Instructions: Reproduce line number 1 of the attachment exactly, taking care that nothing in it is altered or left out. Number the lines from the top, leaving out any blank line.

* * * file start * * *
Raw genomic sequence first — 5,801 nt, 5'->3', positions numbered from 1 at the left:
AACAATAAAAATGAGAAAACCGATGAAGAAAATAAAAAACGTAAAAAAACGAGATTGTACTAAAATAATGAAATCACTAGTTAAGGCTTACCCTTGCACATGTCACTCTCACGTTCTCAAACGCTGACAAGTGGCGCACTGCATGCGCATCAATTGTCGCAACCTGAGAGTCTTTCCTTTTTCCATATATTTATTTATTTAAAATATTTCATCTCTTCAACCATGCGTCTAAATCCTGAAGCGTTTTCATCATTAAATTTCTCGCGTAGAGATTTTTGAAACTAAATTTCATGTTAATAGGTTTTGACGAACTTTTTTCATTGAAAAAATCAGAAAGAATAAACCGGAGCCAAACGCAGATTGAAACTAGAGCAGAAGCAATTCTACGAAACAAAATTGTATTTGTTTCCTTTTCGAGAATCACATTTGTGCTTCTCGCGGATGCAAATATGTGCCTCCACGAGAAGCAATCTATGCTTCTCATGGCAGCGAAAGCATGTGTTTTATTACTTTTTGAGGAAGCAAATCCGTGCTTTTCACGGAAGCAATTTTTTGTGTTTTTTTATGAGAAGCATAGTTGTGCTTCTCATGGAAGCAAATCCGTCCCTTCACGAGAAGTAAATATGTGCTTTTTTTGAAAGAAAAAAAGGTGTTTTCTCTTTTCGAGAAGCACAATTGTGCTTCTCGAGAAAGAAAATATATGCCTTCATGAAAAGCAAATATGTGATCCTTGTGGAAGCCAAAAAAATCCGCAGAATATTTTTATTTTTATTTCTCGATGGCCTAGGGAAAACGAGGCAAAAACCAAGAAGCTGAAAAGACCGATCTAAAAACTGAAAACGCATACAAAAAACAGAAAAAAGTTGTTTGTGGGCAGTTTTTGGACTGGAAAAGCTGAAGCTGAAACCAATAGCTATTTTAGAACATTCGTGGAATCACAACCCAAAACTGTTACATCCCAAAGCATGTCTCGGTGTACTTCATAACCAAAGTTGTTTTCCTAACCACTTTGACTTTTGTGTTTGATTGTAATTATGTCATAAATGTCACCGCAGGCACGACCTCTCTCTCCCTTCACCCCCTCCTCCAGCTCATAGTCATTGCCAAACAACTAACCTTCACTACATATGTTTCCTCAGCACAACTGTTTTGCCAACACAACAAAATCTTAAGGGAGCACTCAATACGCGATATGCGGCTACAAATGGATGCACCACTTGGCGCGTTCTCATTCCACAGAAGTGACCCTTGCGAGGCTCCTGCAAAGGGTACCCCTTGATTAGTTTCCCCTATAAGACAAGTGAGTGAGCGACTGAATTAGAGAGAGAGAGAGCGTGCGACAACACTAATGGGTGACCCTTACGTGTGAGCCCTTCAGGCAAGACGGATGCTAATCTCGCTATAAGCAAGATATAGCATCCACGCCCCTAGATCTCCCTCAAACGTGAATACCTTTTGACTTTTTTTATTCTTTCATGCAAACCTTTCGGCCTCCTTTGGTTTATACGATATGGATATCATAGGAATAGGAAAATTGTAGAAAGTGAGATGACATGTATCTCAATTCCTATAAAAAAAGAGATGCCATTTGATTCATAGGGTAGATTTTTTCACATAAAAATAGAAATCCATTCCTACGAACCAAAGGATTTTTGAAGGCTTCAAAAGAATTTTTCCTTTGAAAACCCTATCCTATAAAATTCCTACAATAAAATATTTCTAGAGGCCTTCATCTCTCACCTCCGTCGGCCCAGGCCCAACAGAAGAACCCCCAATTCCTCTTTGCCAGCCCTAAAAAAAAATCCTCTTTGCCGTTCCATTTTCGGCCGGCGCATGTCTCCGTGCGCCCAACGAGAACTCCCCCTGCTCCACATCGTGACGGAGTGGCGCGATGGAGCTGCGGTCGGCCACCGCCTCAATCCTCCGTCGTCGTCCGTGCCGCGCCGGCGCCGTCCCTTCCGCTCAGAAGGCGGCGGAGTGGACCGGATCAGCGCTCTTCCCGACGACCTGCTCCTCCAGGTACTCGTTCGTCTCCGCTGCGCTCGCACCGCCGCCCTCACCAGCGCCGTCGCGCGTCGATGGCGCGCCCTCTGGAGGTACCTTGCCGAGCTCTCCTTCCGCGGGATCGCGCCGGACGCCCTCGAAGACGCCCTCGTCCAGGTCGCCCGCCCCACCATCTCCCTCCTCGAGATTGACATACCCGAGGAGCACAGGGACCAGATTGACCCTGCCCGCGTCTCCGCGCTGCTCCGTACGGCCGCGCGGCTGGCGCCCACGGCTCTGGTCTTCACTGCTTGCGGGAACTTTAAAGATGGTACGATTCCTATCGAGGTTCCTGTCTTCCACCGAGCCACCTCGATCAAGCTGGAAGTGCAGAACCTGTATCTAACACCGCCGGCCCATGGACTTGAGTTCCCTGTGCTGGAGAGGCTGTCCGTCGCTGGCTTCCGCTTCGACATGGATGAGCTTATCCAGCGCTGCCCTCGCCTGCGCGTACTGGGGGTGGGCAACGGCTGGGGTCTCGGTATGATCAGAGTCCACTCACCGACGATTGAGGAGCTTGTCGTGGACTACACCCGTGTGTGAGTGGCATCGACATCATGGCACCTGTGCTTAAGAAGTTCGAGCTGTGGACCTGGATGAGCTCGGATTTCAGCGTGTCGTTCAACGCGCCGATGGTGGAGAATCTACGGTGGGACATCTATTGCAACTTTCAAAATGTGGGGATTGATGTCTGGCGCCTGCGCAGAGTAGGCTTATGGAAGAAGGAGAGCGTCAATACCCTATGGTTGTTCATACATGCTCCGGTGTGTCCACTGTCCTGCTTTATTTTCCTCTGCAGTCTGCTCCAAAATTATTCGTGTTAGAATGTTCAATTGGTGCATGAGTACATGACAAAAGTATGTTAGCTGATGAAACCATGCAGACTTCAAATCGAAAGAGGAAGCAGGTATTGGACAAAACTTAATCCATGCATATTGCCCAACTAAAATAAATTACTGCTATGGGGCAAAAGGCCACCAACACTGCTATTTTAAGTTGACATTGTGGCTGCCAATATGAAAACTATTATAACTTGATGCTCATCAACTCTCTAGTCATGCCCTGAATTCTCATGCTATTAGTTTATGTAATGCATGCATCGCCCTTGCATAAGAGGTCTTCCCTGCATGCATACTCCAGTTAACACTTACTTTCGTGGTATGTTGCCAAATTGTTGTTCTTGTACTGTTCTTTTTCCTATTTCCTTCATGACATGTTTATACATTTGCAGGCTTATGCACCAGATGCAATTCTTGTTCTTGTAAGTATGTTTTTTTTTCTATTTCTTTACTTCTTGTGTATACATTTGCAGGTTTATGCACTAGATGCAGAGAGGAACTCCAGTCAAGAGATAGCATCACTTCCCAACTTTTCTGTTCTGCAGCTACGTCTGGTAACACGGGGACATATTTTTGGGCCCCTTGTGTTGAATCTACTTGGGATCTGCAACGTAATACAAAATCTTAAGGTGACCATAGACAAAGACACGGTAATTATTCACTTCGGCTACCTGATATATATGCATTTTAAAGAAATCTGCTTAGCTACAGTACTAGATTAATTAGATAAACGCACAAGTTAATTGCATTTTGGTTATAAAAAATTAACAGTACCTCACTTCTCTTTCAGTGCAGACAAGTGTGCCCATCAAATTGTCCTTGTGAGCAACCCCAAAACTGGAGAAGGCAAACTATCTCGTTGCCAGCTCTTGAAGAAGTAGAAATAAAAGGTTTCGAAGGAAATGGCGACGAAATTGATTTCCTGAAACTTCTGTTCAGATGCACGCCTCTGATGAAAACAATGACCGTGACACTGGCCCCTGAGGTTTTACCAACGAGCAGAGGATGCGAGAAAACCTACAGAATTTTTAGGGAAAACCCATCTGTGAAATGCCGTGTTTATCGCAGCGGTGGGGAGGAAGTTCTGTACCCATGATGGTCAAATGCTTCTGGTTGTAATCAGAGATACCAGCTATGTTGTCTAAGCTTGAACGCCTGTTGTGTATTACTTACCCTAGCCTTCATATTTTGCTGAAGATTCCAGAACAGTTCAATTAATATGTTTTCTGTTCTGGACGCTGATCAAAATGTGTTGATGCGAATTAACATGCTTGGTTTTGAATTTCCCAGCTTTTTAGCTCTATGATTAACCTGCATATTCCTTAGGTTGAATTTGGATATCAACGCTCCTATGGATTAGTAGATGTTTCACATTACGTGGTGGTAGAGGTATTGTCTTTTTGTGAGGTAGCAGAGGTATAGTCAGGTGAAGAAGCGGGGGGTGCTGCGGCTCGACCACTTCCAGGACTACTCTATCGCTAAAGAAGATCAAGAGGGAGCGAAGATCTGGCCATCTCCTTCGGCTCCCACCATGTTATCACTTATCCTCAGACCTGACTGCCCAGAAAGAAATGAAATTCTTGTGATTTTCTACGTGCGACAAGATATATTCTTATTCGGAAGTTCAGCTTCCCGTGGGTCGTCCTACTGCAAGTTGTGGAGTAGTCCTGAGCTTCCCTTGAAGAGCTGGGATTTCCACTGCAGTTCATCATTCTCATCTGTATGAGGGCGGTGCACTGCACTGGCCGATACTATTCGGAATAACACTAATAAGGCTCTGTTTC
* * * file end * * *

Raw genomic sequence first — 5,801 nt, 5'->3', positions numbered from 1 at the left: